Bucs CB Vernon Hargreaves III, GM Jason Licht and HC Dirk Koetter – Photo by: Cliff Welch
And first-rounders have by far the best success of those from any of the other rounds. Overall, the average drafted player in the NFL has only about a 25 percent chance of being successful, as proven by their still being on the roster for a second contract or even if traded to another team for a player or a draft pick.
Bill Belichick has a 10-year, 35 percent success rate on all of his draft picks – much better than average. Licht is conceivably on a path to doing similarly well if his current success continues. – Naplesfan
I think it’s been so-far, so-good for Jason Licht’s drafting. And it’s not just him, it’s also the scouts and assistant coaches that have contributed. Licht is quick to spread the credit around and he is leading a total team effort. Not hitting on first-round picks is the quickest way for general managers to get fired. The fact that Licht has hit on his first-rounders and found a franchise-caliber QB in the process is a definite plus.
I don’t think his predecessors, Bruce Allen and Mark Dominik had the success rate in the draft that Licht has experienced in his first three years. Finding Day 3 guys like Kwon Alexander and Kevin Pamphile and some undrafted free agents like Cameron Brate, Adam Humphries and Jude Adjei-Barimah speak to Licht’s scouting prowess and the talent of his scouting staff. The key will be consistency and how the Bucs fare in the 2017 NFL Draft. – SR
SR, I am honored that you thought so highly of my post that you included it in this edition of your SR’s Fab 5, which I regard as the best weekly column covering the Bucs and a must read for all Tampa Bay fans. I, too, would not say that Charles Sims is a complete bust, but I would like to see more production from him running between the tackles. He is a fine outside runner and an excellent receiver out of the backfield.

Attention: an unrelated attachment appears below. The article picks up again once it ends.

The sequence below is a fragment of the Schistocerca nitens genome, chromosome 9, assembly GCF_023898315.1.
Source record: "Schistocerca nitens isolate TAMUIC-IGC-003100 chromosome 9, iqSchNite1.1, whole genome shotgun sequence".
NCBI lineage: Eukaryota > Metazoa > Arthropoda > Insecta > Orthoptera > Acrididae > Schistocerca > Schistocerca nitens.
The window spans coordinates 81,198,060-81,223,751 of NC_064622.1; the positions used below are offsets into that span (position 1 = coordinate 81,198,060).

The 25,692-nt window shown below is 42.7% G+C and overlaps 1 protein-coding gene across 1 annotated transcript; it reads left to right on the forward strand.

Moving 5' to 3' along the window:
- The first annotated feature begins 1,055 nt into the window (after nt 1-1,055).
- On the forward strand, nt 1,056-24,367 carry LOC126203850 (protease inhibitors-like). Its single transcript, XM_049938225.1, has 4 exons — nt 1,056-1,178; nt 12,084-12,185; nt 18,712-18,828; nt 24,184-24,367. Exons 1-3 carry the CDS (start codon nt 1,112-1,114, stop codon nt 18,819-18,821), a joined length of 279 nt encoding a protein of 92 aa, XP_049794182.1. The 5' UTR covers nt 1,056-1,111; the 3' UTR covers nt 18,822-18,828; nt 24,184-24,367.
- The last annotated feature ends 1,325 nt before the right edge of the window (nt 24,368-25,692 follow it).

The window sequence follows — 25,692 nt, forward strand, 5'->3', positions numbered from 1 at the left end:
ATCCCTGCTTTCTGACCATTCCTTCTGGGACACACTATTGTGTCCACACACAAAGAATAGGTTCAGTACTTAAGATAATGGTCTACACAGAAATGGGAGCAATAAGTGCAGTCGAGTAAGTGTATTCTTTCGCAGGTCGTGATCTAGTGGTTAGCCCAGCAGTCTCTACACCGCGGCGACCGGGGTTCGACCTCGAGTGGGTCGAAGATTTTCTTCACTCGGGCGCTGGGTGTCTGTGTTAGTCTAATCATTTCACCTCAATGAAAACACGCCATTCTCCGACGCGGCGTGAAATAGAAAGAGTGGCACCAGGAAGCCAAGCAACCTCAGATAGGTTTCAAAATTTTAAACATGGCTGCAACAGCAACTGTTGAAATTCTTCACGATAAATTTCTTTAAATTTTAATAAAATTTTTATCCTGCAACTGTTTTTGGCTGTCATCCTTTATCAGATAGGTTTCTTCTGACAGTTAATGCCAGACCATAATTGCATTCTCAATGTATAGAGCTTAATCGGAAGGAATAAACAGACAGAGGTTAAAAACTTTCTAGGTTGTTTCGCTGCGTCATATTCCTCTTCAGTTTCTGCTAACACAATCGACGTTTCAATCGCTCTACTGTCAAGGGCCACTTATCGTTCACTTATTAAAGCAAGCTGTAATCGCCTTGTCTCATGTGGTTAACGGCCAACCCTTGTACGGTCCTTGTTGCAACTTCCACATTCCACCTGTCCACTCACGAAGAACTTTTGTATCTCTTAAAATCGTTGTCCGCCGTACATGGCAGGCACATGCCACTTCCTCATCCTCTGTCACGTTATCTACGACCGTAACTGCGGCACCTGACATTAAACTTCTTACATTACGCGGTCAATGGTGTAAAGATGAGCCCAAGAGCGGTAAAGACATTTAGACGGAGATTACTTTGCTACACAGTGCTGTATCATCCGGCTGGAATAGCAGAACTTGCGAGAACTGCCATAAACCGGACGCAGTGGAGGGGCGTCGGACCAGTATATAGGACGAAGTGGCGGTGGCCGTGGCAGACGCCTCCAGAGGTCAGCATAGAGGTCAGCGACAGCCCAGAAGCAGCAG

I also agree that ownership needs to give general manager Jason Licht and head coach Dirk Koetter more than a two-year shot to turn things around for this franchise. It has been a coaching change carousel in Tampa Bay ever since Jon Gruden was relieved of his duties (now on their fourth head coach in the last eight seasons). This constant turnover leads to constant philosophy change, forcing players to learn new offensive and defensive systems every two or three years.
And it also results in mistakes like sending a first-round draft pick to the Jets for cornerback Darrelle Revis, only to fire the head coach one year later, and when the new head coach is hired and he brings in a new philosophy on defense, Revis is seen as not a good fit, and is ultimately released. So the Bucs essentially gave away a first round draft pick for a one-year player rental.
Give Licht, Koetter, and defensive coordinator Mike Smith some time to build the roster. The Bucs have some good young pieces in place, but more are certainly needed. – cbbucfan
Thank you for such a tremendous comment worth including in my SR’s Fab 5, cbbucfan. In hindsight, trading a first-round pick for renting Darrelle Revis for a year was as much of a mistake as it was for Jason Licht and Lovie Smith to cut him without any compensation. Although his $16 million price tag made it nearly impossible for any team to trade for Revis.